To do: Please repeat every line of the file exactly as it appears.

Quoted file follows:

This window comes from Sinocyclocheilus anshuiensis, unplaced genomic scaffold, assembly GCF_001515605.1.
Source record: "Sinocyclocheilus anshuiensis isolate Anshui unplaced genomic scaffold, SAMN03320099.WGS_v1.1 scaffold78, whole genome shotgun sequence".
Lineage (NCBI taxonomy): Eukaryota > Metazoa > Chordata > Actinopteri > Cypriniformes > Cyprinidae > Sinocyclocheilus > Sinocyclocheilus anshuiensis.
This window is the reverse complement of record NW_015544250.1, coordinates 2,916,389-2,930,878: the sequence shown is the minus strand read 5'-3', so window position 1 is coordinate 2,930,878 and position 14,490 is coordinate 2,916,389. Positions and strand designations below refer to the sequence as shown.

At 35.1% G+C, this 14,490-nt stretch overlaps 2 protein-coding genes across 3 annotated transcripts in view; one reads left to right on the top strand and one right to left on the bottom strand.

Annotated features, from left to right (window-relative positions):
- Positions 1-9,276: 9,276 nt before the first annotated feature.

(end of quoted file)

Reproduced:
This window comes from Sinocyclocheilus anshuiensis, unplaced genomic scaffold, assembly GCF_001515605.1.
Source record: "Sinocyclocheilus anshuiensis isolate Anshui unplaced genomic scaffold, SAMN03320099.WGS_v1.1 scaffold78, whole genome shotgun sequence".
Lineage (NCBI taxonomy): Eukaryota > Metazoa > Chordata > Actinopteri > Cypriniformes > Cyprinidae > Sinocyclocheilus > Sinocyclocheilus anshuiensis.
This window is the reverse complement of record NW_015544250.1, coordinates 2,916,389-2,930,878: the sequence shown is the minus strand read 5'-3', so window position 1 is coordinate 2,930,878 and position 14,490 is coordinate 2,916,389. Positions and strand designations below refer to the sequence as shown.

At 35.1% G+C, this 14,490-nt stretch overlaps 2 protein-coding genes across 3 annotated transcripts in view; one reads left to right on the top strand and one right to left on the bottom strand.

Annotated features, from left to right (window-relative positions):
- Positions 1-9,276: 9,276 nt before the first annotated feature.